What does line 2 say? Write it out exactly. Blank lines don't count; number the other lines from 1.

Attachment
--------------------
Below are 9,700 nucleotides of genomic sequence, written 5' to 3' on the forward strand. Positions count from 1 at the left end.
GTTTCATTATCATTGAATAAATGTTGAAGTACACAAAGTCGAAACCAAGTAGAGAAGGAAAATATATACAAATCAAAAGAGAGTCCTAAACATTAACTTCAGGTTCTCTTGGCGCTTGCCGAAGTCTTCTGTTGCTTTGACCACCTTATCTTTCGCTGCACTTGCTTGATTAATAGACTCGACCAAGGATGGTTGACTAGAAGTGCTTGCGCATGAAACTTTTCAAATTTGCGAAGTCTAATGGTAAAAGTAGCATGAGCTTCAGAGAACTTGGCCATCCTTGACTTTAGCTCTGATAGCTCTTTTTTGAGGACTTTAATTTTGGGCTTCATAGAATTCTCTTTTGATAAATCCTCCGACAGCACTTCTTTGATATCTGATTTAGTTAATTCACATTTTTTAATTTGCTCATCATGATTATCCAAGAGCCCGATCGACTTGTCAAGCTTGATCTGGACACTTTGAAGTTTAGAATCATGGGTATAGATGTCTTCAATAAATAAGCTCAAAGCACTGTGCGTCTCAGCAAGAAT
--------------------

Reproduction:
GTTTCATTATCATTGAATAAATGTTGAAGTACACAAAGTCGAAACCAAGTAGAGAAGGAAAATATATACAAATCAAAAGAGAGTCCTAAACATTAACTTCAGGTTCTCTTGGCGCTTGCCGAAGTCTTCTGTTGCTTTGACCACCTTATCTTTCGCTGCACTTGCTTGATTAATAGACTCGACCAAGGATGGTTGACTAGAAGTGCTTGCGCATGAAACTTTTCAAATTTGCGAAGTCTAATGGTAAAAGTAGCATGAGCTTCAGAGAACTTGGCCATCCTTGACTTTAGCTCTGATAGCTCTTTTTTGAGGACTTTAATTTTGGGCTTCATAGAATTCTCTTTTGATAAATCCTCCGACAGCACTTCTTTGATATCTGATTTAGTTAATTCACATTTTTTAATTTGCTCATCATGATTATCCAAGAGCCCGATCGACTTGTCAAGCTTGATCTGGACACTTTGAAGTTTAGAATCATGGGTATAGATGTCTTCAATAAATAAGCTCAAAGCACTGTGCGTCTCAGCAAGAAT